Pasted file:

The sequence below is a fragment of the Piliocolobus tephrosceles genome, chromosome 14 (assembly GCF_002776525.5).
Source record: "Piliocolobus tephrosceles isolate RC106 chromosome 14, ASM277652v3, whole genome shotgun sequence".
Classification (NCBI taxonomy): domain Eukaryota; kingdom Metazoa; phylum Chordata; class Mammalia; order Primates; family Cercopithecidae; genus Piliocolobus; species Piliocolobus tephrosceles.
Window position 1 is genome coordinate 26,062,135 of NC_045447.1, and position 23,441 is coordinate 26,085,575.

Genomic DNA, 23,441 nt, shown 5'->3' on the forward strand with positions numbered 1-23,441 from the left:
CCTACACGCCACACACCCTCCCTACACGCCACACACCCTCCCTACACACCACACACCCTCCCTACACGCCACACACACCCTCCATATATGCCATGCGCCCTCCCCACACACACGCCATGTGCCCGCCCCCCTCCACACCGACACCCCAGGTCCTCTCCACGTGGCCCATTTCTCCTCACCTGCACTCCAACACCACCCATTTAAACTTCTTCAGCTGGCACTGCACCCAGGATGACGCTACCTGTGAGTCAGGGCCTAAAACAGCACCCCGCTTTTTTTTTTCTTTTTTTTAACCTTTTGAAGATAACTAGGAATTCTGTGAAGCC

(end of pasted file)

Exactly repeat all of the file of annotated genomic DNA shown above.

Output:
The sequence below is a fragment of the Piliocolobus tephrosceles genome, chromosome 14 (assembly GCF_002776525.5).
Source record: "Piliocolobus tephrosceles isolate RC106 chromosome 14, ASM277652v3, whole genome shotgun sequence".
Classification (NCBI taxonomy): domain Eukaryota; kingdom Metazoa; phylum Chordata; class Mammalia; order Primates; family Cercopithecidae; genus Piliocolobus; species Piliocolobus tephrosceles.
Window position 1 is genome coordinate 26,062,135 of NC_045447.1, and position 23,441 is coordinate 26,085,575.

Genomic DNA, 23,441 nt, shown 5'->3' on the forward strand with positions numbered 1-23,441 from the left:
CCTACACGCCACACACCCTCCCTACACGCCACACACCCTCCCTACACACCACACACCCTCCCTACACGCCACACACACCCTCCATATATGCCATGCGCCCTCCCCACACACACGCCATGTGCCCGCCCCCCTCCACACCGACACCCCAGGTCCTCTCCACGTGGCCCATTTCTCCTCACCTGCACTCCAACACCACCCATTTAAACTTCTTCAGCTGGCACTGCACCCAGGATGACGCTACCTGTGAGTCAGGGCCTAAAACAGCACCCCGCTTTTTTTTTTCTTTTTTTTAACCTTTTGAAGATAACTAGGAATTCTGTGAAGCC